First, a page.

Wednesday 17 Apr 2024 Abu Dhabi UAE
Prayer Timing
Today's Edition
Today's Edition

Shehab wins Q-Tour qualifier to enter Global Play-off

Shehab wins Q-Tour qualifier to enter Global Play-off
30 Jan 2024 09:45


The UAE’s Mohammed Shehab has qualified for the Global Play-off on the newly introduced Q-Tour for amateur players looking to get on the Main Snooker Tour. While the Abu Dhabi-based cueist is one step closer to playing the prestigious professional circuit, it is the conditions around his exploits which embellish his efforts on the snooker table.

This season, the World Professional Billiards and Snooker Association (WPBSA) expanded the Q-Tour qualifying criteria and invited expressions of interest from other regions, other than the conventional step of players coming to UK/Europe in attempts to qualify. Shehab offered to sponsor and organise one in the Middle East at his own club, Cue Sports Academy, at the Zayed Sports City.

Not only did Shehab play admin-host to the first ever Q-Tour tournament in the Middle East, which comprised of three events, he also won the third and final leg. The first two events were won by Iran’s Amir Sarkhosh, thus claiming the one spot available in the 24-player field for the Play-off in Bosnia & Herzegovina from March 13-15.

A day after the Middle East legs were over, the WPBSA met to amend the structure on Friday. Shehab got some welcome news.

“I wasn’t expecting it,” Shehab told Aletihad, “but they called to inform that there would be two places, instead of one, from the Q-Tour participants because they were impressed with the quality of organisation and the depth of the players in the field.”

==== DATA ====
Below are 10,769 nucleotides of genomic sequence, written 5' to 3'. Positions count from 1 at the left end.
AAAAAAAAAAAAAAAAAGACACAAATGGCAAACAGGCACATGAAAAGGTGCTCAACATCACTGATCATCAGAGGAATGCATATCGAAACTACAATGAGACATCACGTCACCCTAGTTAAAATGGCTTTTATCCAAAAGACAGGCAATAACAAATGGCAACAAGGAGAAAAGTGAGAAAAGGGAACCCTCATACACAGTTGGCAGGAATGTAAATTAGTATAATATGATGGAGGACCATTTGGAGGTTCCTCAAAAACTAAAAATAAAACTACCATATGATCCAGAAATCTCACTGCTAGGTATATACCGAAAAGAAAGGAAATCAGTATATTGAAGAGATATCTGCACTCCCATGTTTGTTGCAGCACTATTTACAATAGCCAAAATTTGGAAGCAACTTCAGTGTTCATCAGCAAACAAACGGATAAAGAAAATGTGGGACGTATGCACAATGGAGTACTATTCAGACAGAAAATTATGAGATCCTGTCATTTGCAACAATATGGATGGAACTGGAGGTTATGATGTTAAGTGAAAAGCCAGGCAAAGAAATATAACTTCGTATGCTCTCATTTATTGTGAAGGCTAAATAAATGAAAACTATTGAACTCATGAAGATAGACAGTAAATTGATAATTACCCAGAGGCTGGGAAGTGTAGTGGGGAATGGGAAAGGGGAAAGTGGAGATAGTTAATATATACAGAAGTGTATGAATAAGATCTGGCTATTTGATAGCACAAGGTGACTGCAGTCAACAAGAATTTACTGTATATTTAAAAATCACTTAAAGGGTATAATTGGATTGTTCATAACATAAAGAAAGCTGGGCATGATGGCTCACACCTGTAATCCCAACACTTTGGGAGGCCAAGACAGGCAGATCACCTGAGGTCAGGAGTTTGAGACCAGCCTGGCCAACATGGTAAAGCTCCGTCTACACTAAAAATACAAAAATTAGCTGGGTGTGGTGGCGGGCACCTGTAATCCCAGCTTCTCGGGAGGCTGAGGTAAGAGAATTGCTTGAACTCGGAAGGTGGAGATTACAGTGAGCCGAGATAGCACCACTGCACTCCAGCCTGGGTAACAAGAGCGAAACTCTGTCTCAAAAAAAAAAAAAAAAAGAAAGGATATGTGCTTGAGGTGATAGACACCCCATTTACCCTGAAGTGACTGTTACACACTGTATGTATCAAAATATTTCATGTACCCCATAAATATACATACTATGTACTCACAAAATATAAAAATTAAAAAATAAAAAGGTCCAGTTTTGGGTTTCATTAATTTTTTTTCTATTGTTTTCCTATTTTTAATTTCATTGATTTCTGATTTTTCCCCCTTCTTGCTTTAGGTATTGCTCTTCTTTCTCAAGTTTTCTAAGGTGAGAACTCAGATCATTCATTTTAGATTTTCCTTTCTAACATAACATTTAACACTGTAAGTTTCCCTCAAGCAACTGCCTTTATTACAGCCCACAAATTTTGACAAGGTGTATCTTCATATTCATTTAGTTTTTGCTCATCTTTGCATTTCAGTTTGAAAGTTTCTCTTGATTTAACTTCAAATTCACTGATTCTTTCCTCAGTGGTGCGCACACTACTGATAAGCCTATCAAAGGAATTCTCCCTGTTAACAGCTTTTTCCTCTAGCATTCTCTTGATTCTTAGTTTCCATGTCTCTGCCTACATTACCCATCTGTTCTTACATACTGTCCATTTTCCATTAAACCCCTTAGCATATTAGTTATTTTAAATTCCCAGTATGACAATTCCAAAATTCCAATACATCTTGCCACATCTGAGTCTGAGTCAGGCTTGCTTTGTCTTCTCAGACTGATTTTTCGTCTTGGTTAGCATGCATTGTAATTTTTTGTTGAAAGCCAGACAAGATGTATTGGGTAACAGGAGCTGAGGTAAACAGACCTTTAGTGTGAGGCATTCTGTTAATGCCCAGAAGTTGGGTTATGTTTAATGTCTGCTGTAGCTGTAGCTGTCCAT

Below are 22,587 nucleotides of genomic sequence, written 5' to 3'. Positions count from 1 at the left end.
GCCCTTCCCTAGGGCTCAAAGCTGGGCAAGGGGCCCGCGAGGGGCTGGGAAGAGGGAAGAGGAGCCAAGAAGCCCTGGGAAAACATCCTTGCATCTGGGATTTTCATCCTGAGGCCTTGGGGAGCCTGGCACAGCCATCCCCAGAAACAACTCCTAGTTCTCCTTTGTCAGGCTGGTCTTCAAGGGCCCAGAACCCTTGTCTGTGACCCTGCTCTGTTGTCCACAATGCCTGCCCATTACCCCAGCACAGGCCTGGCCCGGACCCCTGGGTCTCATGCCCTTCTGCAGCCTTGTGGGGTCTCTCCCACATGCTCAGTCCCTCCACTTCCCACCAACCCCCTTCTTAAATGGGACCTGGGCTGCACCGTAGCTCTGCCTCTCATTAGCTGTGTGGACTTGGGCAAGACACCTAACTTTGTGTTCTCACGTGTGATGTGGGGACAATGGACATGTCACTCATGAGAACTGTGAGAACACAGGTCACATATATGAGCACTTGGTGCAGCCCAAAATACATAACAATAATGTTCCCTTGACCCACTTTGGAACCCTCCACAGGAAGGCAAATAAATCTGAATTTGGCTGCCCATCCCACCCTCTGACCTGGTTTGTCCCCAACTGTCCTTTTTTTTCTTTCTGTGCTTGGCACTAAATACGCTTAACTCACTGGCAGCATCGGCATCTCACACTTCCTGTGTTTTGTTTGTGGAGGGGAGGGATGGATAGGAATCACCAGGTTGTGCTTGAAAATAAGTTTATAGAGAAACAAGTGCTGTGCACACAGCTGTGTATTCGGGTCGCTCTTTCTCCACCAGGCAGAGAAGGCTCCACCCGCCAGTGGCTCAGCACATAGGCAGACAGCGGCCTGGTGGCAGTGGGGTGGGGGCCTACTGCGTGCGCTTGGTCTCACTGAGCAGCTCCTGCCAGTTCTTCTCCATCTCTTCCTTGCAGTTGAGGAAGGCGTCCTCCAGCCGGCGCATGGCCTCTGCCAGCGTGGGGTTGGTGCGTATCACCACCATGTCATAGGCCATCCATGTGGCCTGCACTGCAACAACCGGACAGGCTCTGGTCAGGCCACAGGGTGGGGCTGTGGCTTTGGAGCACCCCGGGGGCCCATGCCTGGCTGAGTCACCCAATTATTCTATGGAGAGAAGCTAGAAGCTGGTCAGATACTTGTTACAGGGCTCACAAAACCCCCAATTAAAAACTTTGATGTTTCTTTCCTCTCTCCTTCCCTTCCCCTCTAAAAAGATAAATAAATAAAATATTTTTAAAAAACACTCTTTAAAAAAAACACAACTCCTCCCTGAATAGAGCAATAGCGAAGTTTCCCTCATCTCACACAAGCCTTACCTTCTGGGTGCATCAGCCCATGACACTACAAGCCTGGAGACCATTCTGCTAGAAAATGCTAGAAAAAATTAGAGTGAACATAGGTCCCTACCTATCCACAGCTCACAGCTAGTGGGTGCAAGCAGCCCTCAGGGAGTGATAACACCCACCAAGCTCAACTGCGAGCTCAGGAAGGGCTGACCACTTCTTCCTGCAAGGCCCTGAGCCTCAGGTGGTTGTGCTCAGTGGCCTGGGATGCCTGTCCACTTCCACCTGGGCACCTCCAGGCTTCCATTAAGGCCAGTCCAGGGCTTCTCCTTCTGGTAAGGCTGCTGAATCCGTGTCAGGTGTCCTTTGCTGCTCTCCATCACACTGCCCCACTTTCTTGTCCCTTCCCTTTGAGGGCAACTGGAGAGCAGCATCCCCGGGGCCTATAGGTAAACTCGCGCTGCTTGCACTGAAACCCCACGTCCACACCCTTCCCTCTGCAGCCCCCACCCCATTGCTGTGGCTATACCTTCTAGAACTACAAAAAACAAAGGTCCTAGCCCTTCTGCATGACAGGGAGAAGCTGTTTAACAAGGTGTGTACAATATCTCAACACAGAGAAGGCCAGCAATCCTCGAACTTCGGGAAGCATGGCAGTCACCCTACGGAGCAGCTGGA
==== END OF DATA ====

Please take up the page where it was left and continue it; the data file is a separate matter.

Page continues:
A statement from the WPBSA said they were increasing slots for UK/Europe from 16 to 18 and they would be joined by two players from each of the Middle East, Asia-Pacific and Americas series.

Shehab took up the responsibility of playing host, at short notice, to 34 more players. “I was expecting 64 actually,” he said. Planning the logistics for the three qualifiers would have been less challenging at his own academy, but the 35-year-old veteran also had to play last month at the Masters Tournament in Doha, Qatar. He went all the way to the final, where he narrowly missed out on the title.

Before the rule change this week, Shehab was left ruing another missed opportunity in Abu Dhabi when he and Sarkhosh were in the final of the second event and Shehab led Sarkhosh 3-0. “Despite having won the first event, the format I devised meant the players still had a lot to play for improving the world ranking which can prove beneficial,” Shehab explained.

And that motivation spurred the Iranian to stage a comeback and secure a 4-3 victory and back-to-back titles in the series. When Shehab competed in the third event, he thought he was doing his bit towards boosting his own ranking on the Order of Merit.

Shehab set aside the disappointment of losing to Sarkhosh to beat compatriots Ali Albahadra and Ali Al Ameri in the first two rounds. He defeated Habib Humood, first event’s runner-up, in the quarters before securing a 4-1 win over Ismail Turker in the semi-final.

In the final against Syria’s Yazan Haddad, Shehab took charge with two breaks of 70 each in the first and third frames respectively on his way to a 4-0 whitewash in the long-frame format. Incidentally, Shehab also registered the highest break of the competition with a score of 137.

He received a prize money of £500 for winning the third event while shelling out $12,000 out of pocket to conduct the tournament without any sponsors.

“It would have been ideal with 64 players and some sponsorships, but it is also understandable that not many are aware or just that the players were reluctant to come here rather than compete for the UK/Europe spots… though this makes sense to play in your local region,” Shehab said in signing off.

Copyrights reserved to Aletihad News Center © 2024